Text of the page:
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The American Heritage College Dictionary defines hip hop as, "The popular culture of big city and especially inner city youth, characterized by graffiti art, break dancing, and rap music-of or relating to this culture." Hip hop is a cultural phenomenon that developed in the late 1970's in the Brooklyn and the Bronx, and a musical style emerged from it. Hip hop has become a pervasive element of popular culture and there are hip hop exercise videos, children's books, adult books, magazines, magazine articles and theses devoted to it. Further, hip hop's roots are much older and its use of music from other genres is reflected in Renaissance parody masses. The roots of this phenomenon lie in Jamaica of the 1940's and by the 1960's trucks fitted with sound equipment started playing American rhythm & blues records, in street corners, for the listening pleasure of the people in the neighborhood.
Hip hop music, rap or rap music is a style of popular music, which consists of two main components, namely, rapping or MCing and DJing or audio mixing and scratching. Along with break dancing and graffiti or tagging, these compose the four elements of hip hop, a cultural movement that was initiated by inner-city youth, mainly the African Americans. This phenomenon was wide spread in the Farragut Projects in Brooklyn, NY. Some of the early DJs were Coxson Dodd, Prince Buster, Duke Reid, Maboya, Plummer and Kool DJ D who concentrated on disco music.
One of them was Kool Herc who had immigrated from Jamaica and settled in the Bronx with his sound system he called "the Herculords." Kool Herc focused on rhythm & blues and funk records and one of his innovations was to play just the "break," or the musical material between the verses of a song, over and over again. He achieved this effect by using two turntables mounted with the same record. This came to be called "break-beat deejaying." People began to perform "strange, acrobatic twisting dance routines" to these episodes that came to be called "break dances" (Stancell, 1996). Kool Herc hired MCs or master of ceremonies who had to keep up a light banter between the songs with the audience. This was the origin of "rapping." DJ Hollywood, one of the early MC's at Kool Herc's parties would use rhyming verses in his rap. One of these included the words "hip hop" "which much later were used interchangeably to define the music of rap and the culture of those who attended Kool Herc's parties(Stancell, 1996)."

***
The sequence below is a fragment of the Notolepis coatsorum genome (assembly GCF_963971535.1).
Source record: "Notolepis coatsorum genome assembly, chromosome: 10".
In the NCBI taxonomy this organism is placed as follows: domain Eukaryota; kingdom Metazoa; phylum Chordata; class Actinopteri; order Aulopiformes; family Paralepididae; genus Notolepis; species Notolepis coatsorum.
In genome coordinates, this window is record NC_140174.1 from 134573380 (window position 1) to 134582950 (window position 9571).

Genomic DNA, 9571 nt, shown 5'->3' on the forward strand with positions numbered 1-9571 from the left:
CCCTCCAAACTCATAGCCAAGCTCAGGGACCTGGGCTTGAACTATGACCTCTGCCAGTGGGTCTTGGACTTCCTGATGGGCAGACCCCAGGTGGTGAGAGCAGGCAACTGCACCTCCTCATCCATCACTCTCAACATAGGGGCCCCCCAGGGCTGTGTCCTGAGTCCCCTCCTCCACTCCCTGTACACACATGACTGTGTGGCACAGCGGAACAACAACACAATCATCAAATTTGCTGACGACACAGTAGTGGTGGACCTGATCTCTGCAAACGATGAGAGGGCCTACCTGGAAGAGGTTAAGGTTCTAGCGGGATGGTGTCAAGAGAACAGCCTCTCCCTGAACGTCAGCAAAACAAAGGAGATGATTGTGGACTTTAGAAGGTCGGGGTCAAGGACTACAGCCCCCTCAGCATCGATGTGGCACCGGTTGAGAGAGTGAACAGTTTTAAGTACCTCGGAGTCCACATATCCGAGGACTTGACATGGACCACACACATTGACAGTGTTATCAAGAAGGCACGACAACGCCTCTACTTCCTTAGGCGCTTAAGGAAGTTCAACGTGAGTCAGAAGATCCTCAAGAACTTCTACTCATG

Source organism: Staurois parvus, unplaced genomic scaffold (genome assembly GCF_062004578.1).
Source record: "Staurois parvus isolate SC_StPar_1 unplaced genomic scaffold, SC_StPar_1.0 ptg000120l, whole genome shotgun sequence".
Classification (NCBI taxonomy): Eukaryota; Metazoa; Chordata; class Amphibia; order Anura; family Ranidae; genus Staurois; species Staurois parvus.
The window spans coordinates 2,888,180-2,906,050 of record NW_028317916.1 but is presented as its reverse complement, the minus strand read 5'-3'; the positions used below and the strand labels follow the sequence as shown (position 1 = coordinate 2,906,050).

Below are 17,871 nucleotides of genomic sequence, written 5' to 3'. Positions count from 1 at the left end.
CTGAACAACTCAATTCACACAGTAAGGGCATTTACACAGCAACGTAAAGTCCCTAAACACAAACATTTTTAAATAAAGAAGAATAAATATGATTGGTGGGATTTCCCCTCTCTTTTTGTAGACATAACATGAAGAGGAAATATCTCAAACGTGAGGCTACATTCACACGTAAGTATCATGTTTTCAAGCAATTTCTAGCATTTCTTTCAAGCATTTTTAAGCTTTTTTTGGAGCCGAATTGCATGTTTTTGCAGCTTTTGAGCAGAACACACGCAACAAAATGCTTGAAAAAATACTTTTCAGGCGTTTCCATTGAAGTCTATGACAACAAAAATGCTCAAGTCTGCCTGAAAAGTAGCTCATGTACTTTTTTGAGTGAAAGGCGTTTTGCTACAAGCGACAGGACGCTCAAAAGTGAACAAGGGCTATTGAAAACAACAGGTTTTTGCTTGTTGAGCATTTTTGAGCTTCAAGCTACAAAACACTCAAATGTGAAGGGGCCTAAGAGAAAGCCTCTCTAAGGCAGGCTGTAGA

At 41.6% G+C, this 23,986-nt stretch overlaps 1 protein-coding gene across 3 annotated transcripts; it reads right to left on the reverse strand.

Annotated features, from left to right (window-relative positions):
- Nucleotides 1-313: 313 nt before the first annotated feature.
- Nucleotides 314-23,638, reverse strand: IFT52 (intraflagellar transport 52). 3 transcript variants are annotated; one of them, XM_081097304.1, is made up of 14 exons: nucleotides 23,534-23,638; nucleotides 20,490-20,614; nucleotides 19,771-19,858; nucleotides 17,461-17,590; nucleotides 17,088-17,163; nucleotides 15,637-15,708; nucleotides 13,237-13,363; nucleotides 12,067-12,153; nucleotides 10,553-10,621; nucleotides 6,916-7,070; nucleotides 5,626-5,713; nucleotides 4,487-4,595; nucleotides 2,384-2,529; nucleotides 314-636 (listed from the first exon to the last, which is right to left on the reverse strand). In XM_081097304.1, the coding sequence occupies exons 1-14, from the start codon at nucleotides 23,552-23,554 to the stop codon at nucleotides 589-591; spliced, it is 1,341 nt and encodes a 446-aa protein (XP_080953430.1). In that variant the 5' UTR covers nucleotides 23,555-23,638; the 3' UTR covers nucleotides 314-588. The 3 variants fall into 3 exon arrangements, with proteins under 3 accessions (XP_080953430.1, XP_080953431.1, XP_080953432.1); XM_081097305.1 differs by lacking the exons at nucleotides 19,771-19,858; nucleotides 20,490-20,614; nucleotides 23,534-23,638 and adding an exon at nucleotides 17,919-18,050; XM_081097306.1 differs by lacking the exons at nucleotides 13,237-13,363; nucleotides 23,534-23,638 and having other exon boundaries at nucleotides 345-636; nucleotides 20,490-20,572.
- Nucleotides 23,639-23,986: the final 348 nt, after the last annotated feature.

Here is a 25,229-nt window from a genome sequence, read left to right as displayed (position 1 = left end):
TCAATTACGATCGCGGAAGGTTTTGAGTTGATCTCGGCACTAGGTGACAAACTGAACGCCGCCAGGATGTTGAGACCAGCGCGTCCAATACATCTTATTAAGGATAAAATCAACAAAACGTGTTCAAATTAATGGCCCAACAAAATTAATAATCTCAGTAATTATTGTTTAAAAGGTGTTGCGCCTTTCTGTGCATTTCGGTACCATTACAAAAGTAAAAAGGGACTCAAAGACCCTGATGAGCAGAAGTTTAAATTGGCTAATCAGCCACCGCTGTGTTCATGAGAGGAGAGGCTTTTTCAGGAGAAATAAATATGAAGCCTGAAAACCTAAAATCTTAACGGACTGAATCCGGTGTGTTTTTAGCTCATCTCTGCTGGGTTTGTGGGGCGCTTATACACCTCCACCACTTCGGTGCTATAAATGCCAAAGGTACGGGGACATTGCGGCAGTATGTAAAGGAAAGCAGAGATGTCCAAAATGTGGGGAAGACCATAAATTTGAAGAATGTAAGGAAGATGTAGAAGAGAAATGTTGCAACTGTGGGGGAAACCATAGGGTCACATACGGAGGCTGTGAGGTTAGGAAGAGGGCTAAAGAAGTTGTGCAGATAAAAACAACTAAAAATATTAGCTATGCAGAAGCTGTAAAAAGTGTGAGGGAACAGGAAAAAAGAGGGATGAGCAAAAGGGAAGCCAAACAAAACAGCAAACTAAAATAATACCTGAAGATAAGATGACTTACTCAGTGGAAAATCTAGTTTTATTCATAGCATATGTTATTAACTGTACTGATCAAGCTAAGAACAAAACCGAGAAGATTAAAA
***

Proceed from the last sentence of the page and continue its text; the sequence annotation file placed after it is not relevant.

Afrika Bambaata was another early figure in the rap and hip hop world. He participated in many competitions between DJs and MCs often termed as battles. In addition to rapping, these battles were decided on who had the more interesting collection of breaks to play.
Afrika Bambatta's breaks were drawn from many genres, including rock, rhythm & blues, mambo, German disco and calypso (Stancell, 1996). This practice of hip hop of incorporating existing sounds like recorded samples of music by other groups in addition to voices or ambient sounds led to lawsuits when the groups involved failed to credit their sources(Romanowsky and George - Warren, 1995). Another early